As one year ends and another begins it is an appropriate time to review 2018 at Stonehaven Golf Club, and pride of place goes to Sam Locke.
Sam was the leading amateur (and the only Scot to qualify over the four rounds) at The Open at Carnoustie in July, thereby winning the coveted Silver Medal.
Throughout the tournament Sam, 19, was watched by many members of Stonehaven who had the privilege of marshalling the 17th hole at Carnoustie.
It was an experience never to be forgotten to watch some of the best players in the world at close quarters and then to witness one of our own have a golfing week to remember.
The last time Scotland had won the Silver Medal was 13 years previously when Lloyd Saltman secured it at St Andrews. On top of that, Locke, a product of the Paul Lawrie Foundation, was the leading Scot after his countrymen Sandy Lyle, Russell Knox, Scott Jamieson and Grant Forrest all missed the cut.
For much of the second day, it looked like no Scot would make it, an embarrassment that had only ever happened once (2006) in the entire history of The Open.
Sam followed up his opening round 72 with a second-round 73 to finish on three over at the halfway stage, and he faced a nervous wait before it was confirmed that he had made the cut.
He went on to finish on nine over par for the tournament.
The 2017 Scottish Amateur champion then turned professional. “The decision to move into the professional ranks is always something I’ve wanted to do,” he said back in July.
“It’s been a genuine goal of mine to play golf for a living for some time now.
“My dad Andrew, who caddied for me this week, is a PGA professional at The Paul Lawrie Golf Centre and obviously I have close ties to Paul Lawrie, so I have an understanding of what it takes to be successful in the pro game.”
“I think I was more nervous than Sam was when we went on to that first tee on Thursday in The Open,” Andrew Locke said.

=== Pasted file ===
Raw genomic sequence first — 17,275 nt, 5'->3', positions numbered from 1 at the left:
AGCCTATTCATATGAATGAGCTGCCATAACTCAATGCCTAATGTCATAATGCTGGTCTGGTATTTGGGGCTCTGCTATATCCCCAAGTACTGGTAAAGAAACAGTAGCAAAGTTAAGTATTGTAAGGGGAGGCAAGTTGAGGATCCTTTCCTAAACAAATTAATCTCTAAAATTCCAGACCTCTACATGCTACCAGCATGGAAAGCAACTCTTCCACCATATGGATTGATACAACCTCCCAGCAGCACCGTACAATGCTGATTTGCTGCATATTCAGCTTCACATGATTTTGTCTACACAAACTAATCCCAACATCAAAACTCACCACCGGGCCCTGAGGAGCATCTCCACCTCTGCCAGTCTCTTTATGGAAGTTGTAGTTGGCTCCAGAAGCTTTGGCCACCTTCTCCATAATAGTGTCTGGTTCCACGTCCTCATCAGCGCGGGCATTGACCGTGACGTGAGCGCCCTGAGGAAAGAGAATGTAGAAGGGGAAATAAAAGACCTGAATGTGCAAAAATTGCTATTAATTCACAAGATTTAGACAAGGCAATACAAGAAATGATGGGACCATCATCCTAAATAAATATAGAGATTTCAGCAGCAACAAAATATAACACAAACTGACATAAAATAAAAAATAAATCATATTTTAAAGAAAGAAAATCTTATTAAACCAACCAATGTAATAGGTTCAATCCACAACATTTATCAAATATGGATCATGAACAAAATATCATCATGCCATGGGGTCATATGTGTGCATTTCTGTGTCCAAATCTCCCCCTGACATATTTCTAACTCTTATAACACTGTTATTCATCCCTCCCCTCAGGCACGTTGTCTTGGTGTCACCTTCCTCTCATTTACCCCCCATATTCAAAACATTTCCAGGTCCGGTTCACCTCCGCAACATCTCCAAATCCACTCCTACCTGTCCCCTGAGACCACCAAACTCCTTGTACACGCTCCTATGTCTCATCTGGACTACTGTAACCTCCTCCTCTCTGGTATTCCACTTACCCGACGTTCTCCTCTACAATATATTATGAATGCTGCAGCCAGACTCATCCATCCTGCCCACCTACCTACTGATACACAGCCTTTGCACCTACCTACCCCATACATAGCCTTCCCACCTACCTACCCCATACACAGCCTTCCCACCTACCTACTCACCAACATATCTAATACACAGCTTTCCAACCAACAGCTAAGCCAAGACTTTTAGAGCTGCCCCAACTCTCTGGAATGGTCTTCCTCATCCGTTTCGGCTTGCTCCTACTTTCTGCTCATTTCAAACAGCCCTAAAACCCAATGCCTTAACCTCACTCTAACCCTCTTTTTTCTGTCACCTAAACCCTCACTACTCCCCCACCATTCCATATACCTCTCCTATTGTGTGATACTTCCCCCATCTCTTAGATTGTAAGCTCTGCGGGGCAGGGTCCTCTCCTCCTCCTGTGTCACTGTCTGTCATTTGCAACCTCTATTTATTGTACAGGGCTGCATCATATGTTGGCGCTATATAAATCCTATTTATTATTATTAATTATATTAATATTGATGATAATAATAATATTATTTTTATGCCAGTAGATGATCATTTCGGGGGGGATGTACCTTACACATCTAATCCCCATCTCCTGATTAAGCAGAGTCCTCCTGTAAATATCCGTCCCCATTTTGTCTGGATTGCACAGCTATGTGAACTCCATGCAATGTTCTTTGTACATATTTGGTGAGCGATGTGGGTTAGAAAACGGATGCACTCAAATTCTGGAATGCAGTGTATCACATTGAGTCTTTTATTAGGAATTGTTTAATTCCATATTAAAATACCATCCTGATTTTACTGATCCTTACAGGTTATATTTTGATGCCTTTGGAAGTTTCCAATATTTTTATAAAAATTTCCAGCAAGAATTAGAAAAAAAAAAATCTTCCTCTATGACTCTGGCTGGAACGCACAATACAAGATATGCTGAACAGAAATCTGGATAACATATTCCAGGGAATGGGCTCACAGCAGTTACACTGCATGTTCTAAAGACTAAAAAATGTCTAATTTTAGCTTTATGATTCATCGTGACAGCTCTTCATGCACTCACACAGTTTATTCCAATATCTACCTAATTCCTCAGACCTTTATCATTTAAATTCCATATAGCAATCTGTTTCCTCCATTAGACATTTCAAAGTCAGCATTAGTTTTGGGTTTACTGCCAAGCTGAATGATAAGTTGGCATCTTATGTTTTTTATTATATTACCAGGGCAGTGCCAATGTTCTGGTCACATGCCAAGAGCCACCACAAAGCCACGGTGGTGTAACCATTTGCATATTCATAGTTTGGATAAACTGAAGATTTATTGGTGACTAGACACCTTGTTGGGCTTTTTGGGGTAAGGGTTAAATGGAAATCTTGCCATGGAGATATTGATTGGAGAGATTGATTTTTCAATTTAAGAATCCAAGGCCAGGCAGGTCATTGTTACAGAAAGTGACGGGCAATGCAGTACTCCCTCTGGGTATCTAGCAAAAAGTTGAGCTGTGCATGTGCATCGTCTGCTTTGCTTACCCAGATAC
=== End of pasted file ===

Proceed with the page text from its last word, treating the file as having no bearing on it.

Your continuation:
“Sam seemed quite comfortable actually. Last year when Sam won the Scottish Amateur Championship, it was a knockout event, and when he got to the quarter- finals, semi-finals and final, he looked calm and in control, and was comfortable when people came round to watch.
“That’s unusual – some players go the other way – so The Open, when he’s got the world watching him, he looked very comfortable. A lot of people said that. So if he can do that on that stage, then yes, he’s ready to go pro.”
Sam went on to make the cut in the Portugal Masters in September, in his first European Tour event as a pro.
Stonehaven GC has a further connection with The Open as George Duncan, who won in 1920 at Royal Cinques Port in Kent, was the professional at Stonehaven for a short time.
George Duncan also played a key role in the birth of the Ryder Cup, now golf’s greatest team competition. Along with fellow pros Walter Hagen, Abe Mitchell and Emmett French, Duncan suggested to Samuel Ryder, an English entrepreneur and golf promoter, that some informal golf matches held in the early 1920s between Great Britain and the United States should be developed into something more official.
Ryder agreed, put up some cash for team travel expenses and commissioned a golden
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